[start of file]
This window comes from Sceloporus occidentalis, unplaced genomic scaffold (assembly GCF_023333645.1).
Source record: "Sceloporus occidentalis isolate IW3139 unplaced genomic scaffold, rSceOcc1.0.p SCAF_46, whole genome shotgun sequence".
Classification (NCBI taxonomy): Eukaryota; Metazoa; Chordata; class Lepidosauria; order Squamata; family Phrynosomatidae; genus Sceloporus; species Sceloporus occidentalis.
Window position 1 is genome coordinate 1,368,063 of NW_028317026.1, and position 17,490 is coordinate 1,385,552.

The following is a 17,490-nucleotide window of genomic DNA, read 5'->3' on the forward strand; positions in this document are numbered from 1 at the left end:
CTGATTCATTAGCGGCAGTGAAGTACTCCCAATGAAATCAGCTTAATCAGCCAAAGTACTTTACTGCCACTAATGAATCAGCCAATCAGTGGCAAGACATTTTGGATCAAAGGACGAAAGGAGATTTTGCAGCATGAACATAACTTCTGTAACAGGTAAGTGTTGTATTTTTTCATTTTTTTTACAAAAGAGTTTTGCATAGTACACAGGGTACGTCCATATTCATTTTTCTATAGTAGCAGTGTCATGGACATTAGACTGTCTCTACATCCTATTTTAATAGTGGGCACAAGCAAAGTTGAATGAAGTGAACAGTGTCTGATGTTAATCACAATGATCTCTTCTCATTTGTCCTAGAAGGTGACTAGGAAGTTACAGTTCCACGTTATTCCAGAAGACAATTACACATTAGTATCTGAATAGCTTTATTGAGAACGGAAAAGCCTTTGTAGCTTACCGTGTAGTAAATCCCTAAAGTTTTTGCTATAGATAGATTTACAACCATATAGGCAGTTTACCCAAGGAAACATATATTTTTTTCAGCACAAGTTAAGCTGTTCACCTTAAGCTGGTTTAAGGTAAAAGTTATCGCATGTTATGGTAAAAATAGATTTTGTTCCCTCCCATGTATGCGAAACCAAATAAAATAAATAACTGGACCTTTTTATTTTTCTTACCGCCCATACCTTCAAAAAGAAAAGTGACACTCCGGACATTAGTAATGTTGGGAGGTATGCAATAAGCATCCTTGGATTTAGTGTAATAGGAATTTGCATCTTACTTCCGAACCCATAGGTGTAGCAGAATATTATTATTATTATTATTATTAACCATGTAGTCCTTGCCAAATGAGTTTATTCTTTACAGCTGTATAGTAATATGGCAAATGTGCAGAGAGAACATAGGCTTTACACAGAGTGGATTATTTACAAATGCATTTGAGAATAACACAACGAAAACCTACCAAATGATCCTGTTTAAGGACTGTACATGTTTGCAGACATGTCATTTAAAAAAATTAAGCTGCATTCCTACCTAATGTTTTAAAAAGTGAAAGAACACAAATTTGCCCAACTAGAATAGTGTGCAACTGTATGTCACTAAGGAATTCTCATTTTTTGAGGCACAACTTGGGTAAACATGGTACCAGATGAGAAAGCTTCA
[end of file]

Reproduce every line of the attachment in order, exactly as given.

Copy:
This window comes from Sceloporus occidentalis, unplaced genomic scaffold (assembly GCF_023333645.1).
Source record: "Sceloporus occidentalis isolate IW3139 unplaced genomic scaffold, rSceOcc1.0.p SCAF_46, whole genome shotgun sequence".
Classification (NCBI taxonomy): Eukaryota; Metazoa; Chordata; class Lepidosauria; order Squamata; family Phrynosomatidae; genus Sceloporus; species Sceloporus occidentalis.
Window position 1 is genome coordinate 1,368,063 of NW_028317026.1, and position 17,490 is coordinate 1,385,552.

The following is a 17,490-nucleotide window of genomic DNA, read 5'->3' on the forward strand; positions in this document are numbered from 1 at the left end:
CTGATTCATTAGCGGCAGTGAAGTACTCCCAATGAAATCAGCTTAATCAGCCAAAGTACTTTACTGCCACTAATGAATCAGCCAATCAGTGGCAAGACATTTTGGATCAAAGGACGAAAGGAGATTTTGCAGCATGAACATAACTTCTGTAACAGGTAAGTGTTGTATTTTTTCATTTTTTTTACAAAAGAGTTTTGCATAGTACACAGGGTACGTCCATATTCATTTTTCTATAGTAGCAGTGTCATGGACATTAGACTGTCTCTACATCCTATTTTAATAGTGGGCACAAGCAAAGTTGAATGAAGTGAACAGTGTCTGATGTTAATCACAATGATCTCTTCTCATTTGTCCTAGAAGGTGACTAGGAAGTTACAGTTCCACGTTATTCCAGAAGACAATTACACATTAGTATCTGAATAGCTTTATTGAGAACGGAAAAGCCTTTGTAGCTTACCGTGTAGTAAATCCCTAAAGTTTTTGCTATAGATAGATTTACAACCATATAGGCAGTTTACCCAAGGAAACATATATTTTTTTCAGCACAAGTTAAGCTGTTCACCTTAAGCTGGTTTAAGGTAAAAGTTATCGCATGTTATGGTAAAAATAGATTTTGTTCCCTCCCATGTATGCGAAACCAAATAAAATAAATAACTGGACCTTTTTATTTTTCTTACCGCCCATACCTTCAAAAAGAAAAGTGACACTCCGGACATTAGTAATGTTGGGAGGTATGCAATAAGCATCCTTGGATTTAGTGTAATAGGAATTTGCATCTTACTTCCGAACCCATAGGTGTAGCAGAATATTATTATTATTATTATTATTAACCATGTAGTCCTTGCCAAATGAGTTTATTCTTTACAGCTGTATAGTAATATGGCAAATGTGCAGAGAGAACATAGGCTTTACACAGAGTGGATTATTTACAAATGCATTTGAGAATAACACAACGAAAACCTACCAAATGATCCTGTTTAAGGACTGTACATGTTTGCAGACATGTCATTTAAAAAAATTAAGCTGCATTCCTACCTAATGTTTTAAAAAGTGAAAGAACACAAATTTGCCCAACTAGAATAGTGTGCAACTGTATGTCACTAAGGAATTCTCATTTTTTGAGGCACAACTTGGGTAAACATGGTACCAGATGAGAAAGCTTCA